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Early Childhood Resources Review

Finding Outstanding Science Trade Books

Science and Children—March/April 2023 (Volume 60, Issue 4)

By William Straits

There are many online book lists, but one of the most helpful is NSTA’s annually produced Outstanding Science Trade Books for Students K–12. This list, created in conjunction with the Children’s Book Council, regularly includes narrative and expository texts describing topics across all science disciplines. Each year, several books are perfect for early childhood settings. Lists from the past 25 years are available at As you explore, you will find titles that will captivate your children. As examples, two 2021 awardees, with an early childhood activity for each, are described below.

What Do You Do If You Work at the Zoo? by Steve Jenkins and Robin Page (2020)

This book explores different tasks performed by zookeepers. Children will be delighted to learn that zookeepers’ duties include brushing hippos’ teeth, scooping panda poop, and more. Along the way, the authors provide insights to the lives of different animals and share the work required to adjust animals to life in a zoo.

Many early childhood classrooms have plastic animals available, and it’s not uncommon for children to use these animals to “play zoo.” Sharing, What Do You Do If You Work at the Zoo? will transform your children’s zoo play. Take cues from the book, and provide materials such as balls, bottles, counting and measuring tools, and more. (Always use safe and age-appropriate materials; be especially aware of possible choking hazards.) Your children can act out different strategies zookeepers use to groom their animals—rubbing sunblock onto an aardvark’s ears, shining a tortoise’s shell, giving an elephant a pedicure, and so on. (Have soapy water, brushes, and washcloths ready!) Your plush animals can also be used; children can take inspiration from the book to imagine caring for baby kangaroos, tickling tapirs, and feeding vulture chicks, giraffes, and manatees. Throughout these activities, encourage children to express how their play relates to information presented in the book.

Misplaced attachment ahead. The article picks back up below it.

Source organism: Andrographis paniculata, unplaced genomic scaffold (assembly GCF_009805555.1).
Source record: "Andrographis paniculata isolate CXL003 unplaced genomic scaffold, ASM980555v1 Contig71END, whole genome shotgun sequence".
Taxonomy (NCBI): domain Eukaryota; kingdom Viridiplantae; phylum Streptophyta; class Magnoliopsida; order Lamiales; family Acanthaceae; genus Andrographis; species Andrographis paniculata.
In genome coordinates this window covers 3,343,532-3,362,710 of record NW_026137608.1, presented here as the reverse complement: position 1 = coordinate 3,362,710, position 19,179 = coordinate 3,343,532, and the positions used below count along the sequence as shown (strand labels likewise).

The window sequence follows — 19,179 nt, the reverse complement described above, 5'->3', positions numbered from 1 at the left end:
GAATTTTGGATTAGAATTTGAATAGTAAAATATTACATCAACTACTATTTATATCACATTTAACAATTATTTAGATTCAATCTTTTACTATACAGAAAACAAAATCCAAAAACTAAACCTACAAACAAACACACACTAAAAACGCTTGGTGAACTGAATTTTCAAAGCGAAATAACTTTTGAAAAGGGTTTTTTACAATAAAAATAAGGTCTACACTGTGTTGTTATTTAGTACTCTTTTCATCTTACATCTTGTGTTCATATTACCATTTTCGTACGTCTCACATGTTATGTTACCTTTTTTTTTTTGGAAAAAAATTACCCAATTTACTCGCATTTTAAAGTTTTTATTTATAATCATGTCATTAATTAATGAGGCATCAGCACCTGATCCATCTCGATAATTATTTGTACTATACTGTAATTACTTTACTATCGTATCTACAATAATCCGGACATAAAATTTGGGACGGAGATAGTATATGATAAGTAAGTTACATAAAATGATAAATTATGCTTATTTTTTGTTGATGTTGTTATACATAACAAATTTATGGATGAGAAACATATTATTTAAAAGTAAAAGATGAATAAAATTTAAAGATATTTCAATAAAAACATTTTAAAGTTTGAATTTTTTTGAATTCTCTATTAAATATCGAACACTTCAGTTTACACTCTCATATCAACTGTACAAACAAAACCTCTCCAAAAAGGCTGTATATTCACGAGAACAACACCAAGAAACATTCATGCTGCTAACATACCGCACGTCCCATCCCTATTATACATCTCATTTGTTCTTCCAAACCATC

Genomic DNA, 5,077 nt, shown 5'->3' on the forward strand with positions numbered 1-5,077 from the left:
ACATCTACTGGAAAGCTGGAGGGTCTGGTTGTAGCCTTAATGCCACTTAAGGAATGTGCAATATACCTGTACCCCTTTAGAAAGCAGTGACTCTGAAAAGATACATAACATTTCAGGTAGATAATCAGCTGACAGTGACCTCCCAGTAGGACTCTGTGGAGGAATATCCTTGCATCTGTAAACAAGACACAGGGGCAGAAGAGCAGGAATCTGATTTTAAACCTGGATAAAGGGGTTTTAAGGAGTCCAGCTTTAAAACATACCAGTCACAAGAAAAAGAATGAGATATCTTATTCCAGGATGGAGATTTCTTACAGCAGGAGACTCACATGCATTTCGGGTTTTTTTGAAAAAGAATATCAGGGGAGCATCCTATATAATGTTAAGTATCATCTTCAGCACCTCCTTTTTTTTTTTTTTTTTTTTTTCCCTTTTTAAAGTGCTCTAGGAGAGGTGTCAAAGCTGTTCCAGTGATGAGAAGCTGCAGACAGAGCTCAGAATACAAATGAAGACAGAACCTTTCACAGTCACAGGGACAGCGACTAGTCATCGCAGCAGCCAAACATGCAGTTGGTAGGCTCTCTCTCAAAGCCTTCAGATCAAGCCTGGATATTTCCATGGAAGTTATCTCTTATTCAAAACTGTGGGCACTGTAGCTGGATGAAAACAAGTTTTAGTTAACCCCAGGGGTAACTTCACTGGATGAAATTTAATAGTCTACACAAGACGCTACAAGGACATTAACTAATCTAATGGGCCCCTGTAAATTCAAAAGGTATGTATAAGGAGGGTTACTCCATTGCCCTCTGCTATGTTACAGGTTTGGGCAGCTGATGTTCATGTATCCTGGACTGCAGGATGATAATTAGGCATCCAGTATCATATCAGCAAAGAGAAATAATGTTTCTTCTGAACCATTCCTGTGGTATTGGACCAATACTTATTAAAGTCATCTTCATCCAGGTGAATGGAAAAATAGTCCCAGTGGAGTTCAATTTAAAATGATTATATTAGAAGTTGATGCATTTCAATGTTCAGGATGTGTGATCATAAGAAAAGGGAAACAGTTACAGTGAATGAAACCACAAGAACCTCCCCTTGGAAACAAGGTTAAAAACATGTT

Packs: Strength in Numbers by Hannah Salyer (2020)

This book shares the names for several different groups of animals, focusing specifically on threatened species. And while schools of fish and packs of wolves may be familiar, your children will be surprised to learn about implausibilities, mobs, flamboyances, and armies. The recurring theme of “better together” makes this book ideal for discussions of teamwork and cooperation.

Prior to reading the book, engage children in teamwork activities, such as:

Group Puzzle Solving – Distribute pieces of a puzzle to your children. Have them study their pieces individually and describe what they think the puzzle might be. Then have the children share their pieces and collaborate to guess and then solve the puzzle together.

Body Words – Spell out three-letter words (e.g., C-A-T, D-O-G) and have children work together to form the letters with their bodies while lying on the ground. Take pictures of their Body Words, so children can relive the process and think more about how to form the letters.

After each activity, ask questions (e.g., Could you solve the puzzle with just your pieces? Could we spell words with just one body?) that help children to understand that through collaboration people can achieve goals that we cannot individually. Then, as you read Packs: Strength in Numbers, encourage children to use these experiences as they explain the benefits of “teamwork” demonstrated by animal behaviors described in the book.

As you select books, make sure they connect with other classroom activities; books should delight and inform children, but should also be springboards that inspire children to engage in a range of related learning experiences. In the lists of Outstanding Science Trade Books you will find titles that you can connect to all parts of your school day, including dramatic play, writing, art, and, of course, science.

William Straits is a professor of science education at California State University Long Beach and serves as the director of the National Center for Science in Early Childhood.


Jenkins, S., and R. Page. 2020. What do you do if you work at the zoo? New York: Houghton Mifflin Harcourt.

Salyer, H. 2020. Packs: Strength in numbers. New York: Houghton Mifflin Harcourt.

Literacy Early Childhood Elementary

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